However, I suspect that Carl understands Negan and understands how necessary it is to erase and/or neutralize a threat, as Negan did in killing Glenn and Abraham. It wasn’t exactly uncalled for, either: Rick, Glenn and Abraham had just killed a dozen of his men. Negan killed Glenn and Abraham and kidnapped Daryl to ensure there would be no more bloodshed, to end the war before it got started in earnest. There is rhyme and reason to that.
A War Is Coming, But More Battles Will Be Lost
Negan, of course, underestimated a few of the Alexandrians, like Carl, who would rather die than live under Negan’s thumb. Maggie is clearly willing to fight back. Rosita is putting a lot of effort into one bullet, presumably under the belief that she can cut off the head of The Saviors and no other would spring in its place. Meanwhile, Michonne must think she’s a one-woman army and that she can singlehandedly take down The Savior’s compound once she finds out where it is. I think someone is going to die next week, and I don’t think it’s Michonne or Carl. Rosita, however, may find her attempt to kill Negan frustrated and I have a sneaking suspicion that — if Rosita dies — it will be Spencer’s fault. Or if Spencer dies, it will be to Rosita’s credit.
In either respect, Scott Gimple — despite all the mistakes of this season — has set up a compelling midseason finale that will see Rick return to find Negan in his home with his baby; Rosita inside Alexandria with Negan, a gun, and one bullet; and Michonne on her way to the Savior compound to do God knows what. I suspect that Michonne will be on hand to help Daryl escape, but I don’t know how Daryl’s escape could be good for anyone in Alexandria. Negan will punish someone else for Daryl’s mistake.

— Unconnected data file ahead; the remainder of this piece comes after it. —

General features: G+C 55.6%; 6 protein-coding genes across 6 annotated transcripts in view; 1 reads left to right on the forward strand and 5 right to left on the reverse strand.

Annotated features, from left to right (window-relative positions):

— Jesus did what he set out to do: Find out where The Savior’s compound is. The poor guy didn’t have much to do in this episode, though, other than hang out inside of a truck and, for a few moments, on top of one. I did, however, appreciate that he poured out all of Gregory’s liquor as a f*ck you to both Gregory and Negan.
— “You can jump out that window and save me the trouble of killing you.” That was maybe the best line of Carl’s run on The Walking Dead.
— One of the chief reasons why this episode succeeded where others did not this season was that it had multiple storylines that bounced around between characters. I don’t like how both this show and Fear the Walking Dead have been so preoccupied with episodes focused on only one storyline. This season has seen several B-plots drive an entire episode. Indeed, much of this season has been filler, but the episodes that worked the best — the premiere, the Ezekiel episode, and this episode — were straight out of the comics.
— Not that it needs to be repeated, but Spencer really is the worst. If he dies next week, that might be the victory that this show really needs right now.
— We didn’t really need that exchange between Negan and Olivia, did we? We don’t need Negan to make fat jokes and not-so-subtle rape threats to understand that he’s a bad person. That’s already been well established.
— It was good to see Aaron finally get something to do.
— OK, who passed the key to Daryl? Was it Sherry? Or Dwight? Or Fat Joe?
— Finally a big shout out to Father Gabriel for calmly, politely telling Spencer to go f**k himself: “What you’re saying doesn’t make you a sinner. But it does make you a tremendous sh*t.”
I think we can all say an amen to that.